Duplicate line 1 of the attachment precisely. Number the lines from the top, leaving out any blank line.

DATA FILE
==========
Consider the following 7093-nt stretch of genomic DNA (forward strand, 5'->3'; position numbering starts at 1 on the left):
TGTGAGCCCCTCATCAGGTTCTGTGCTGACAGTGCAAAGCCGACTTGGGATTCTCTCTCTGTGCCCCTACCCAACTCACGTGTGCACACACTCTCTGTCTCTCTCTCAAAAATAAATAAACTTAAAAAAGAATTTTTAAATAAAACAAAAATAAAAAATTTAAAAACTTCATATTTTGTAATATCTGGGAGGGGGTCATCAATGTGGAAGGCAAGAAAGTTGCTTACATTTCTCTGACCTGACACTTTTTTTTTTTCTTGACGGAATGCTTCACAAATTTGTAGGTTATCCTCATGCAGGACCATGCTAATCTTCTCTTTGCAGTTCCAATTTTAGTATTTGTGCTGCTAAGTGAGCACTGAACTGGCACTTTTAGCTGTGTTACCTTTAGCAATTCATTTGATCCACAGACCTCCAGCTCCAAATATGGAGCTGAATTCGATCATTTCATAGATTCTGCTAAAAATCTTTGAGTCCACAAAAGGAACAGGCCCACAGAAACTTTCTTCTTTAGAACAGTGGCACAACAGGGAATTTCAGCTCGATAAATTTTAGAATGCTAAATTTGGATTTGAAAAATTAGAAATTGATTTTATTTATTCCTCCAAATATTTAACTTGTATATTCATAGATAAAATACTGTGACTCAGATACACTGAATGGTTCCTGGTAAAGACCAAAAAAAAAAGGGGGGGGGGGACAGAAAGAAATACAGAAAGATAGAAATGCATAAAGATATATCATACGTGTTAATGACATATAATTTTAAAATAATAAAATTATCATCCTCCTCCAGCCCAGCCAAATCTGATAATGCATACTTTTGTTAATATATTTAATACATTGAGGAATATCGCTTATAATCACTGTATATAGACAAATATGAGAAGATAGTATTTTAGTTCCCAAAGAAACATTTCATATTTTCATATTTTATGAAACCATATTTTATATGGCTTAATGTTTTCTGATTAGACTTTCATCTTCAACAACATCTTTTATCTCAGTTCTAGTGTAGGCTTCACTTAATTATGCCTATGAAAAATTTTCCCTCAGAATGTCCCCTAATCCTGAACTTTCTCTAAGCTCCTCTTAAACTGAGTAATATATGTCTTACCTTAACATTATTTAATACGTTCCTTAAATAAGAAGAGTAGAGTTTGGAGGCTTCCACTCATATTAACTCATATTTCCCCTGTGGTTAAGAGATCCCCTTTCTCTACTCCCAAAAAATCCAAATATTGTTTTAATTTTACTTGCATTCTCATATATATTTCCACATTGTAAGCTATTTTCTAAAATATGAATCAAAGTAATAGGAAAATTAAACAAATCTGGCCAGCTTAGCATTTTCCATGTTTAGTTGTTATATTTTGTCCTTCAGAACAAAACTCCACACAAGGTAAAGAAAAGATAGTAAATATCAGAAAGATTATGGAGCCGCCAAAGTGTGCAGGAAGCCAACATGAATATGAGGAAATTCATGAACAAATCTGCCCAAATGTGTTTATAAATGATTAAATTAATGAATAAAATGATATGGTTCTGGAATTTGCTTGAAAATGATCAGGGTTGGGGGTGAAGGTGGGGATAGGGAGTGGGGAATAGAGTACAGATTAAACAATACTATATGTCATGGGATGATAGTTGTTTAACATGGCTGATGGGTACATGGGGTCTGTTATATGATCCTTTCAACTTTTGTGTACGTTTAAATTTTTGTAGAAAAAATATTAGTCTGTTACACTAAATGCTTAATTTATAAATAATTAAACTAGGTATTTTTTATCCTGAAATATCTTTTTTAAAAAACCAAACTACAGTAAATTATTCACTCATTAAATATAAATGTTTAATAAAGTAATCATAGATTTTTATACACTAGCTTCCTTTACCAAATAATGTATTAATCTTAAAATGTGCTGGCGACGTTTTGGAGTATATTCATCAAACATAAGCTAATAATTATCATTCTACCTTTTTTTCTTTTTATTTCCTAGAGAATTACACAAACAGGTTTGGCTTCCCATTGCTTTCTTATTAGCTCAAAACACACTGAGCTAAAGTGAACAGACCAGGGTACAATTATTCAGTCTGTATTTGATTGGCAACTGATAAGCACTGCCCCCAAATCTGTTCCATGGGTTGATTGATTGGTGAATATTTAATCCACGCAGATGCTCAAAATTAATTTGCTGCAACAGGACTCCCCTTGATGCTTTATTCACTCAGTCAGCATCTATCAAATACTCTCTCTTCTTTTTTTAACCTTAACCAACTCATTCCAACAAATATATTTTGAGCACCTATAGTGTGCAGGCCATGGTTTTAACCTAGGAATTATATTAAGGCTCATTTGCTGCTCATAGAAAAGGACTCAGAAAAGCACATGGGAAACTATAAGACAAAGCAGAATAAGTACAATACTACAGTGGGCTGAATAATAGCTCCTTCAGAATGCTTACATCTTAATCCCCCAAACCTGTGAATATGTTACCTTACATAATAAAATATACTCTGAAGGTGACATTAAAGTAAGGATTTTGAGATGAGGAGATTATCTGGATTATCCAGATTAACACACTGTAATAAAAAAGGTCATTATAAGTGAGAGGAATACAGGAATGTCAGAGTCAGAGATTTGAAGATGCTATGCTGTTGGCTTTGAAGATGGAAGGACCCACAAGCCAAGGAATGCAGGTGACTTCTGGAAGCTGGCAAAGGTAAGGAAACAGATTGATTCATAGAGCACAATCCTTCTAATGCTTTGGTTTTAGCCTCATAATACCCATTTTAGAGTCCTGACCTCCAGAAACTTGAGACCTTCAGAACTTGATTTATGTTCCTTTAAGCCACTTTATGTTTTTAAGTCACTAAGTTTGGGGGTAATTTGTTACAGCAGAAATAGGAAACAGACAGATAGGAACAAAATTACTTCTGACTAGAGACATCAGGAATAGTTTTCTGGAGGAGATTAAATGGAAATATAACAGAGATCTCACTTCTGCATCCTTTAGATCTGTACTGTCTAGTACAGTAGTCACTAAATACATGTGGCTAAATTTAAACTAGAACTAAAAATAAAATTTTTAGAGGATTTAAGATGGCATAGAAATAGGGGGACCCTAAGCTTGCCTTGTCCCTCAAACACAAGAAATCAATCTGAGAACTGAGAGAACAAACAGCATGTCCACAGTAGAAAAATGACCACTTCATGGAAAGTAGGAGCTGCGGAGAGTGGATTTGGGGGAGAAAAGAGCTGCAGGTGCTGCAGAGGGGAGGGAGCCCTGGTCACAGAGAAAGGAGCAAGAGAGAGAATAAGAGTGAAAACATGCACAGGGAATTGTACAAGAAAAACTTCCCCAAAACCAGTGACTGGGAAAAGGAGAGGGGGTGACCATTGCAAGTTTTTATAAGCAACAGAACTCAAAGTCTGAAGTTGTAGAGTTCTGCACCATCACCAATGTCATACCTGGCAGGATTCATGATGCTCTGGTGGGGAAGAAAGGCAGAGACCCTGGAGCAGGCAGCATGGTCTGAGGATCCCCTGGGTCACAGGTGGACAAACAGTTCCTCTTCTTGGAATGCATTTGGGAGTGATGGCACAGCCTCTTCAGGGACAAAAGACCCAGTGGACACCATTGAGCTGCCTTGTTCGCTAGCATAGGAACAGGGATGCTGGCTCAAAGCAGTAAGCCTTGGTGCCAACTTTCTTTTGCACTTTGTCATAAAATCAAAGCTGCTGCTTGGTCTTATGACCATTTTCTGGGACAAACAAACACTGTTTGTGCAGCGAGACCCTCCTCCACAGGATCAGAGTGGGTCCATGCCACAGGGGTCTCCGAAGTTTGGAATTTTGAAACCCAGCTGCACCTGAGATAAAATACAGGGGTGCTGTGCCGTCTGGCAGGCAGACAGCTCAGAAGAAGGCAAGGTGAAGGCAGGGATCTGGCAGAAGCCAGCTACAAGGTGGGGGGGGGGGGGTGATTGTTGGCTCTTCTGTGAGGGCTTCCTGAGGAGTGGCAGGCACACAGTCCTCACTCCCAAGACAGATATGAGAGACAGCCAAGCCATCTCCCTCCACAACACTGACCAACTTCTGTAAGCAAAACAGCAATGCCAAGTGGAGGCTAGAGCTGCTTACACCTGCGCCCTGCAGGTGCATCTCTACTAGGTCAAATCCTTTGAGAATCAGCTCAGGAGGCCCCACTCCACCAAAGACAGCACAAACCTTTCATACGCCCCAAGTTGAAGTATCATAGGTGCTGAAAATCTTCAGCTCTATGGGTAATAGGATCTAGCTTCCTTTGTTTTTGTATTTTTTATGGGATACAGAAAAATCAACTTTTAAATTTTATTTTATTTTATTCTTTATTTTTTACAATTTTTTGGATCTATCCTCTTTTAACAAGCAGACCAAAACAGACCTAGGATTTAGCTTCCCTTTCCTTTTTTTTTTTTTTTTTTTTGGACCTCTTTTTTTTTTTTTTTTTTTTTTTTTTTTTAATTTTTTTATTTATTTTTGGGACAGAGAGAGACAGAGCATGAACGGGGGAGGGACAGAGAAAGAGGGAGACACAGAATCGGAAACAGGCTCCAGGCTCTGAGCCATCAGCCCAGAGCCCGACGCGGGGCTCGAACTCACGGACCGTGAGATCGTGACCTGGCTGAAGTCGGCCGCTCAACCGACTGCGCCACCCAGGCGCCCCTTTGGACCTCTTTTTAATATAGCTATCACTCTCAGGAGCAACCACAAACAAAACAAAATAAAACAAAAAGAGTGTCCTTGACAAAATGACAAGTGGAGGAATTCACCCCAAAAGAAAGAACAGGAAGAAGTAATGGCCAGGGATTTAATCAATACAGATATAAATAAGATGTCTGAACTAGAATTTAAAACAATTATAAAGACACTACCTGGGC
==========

Consider the following 7093-nt stretch of genomic DNA (forward strand, 5'->3'; position numbering starts at 1 on the left):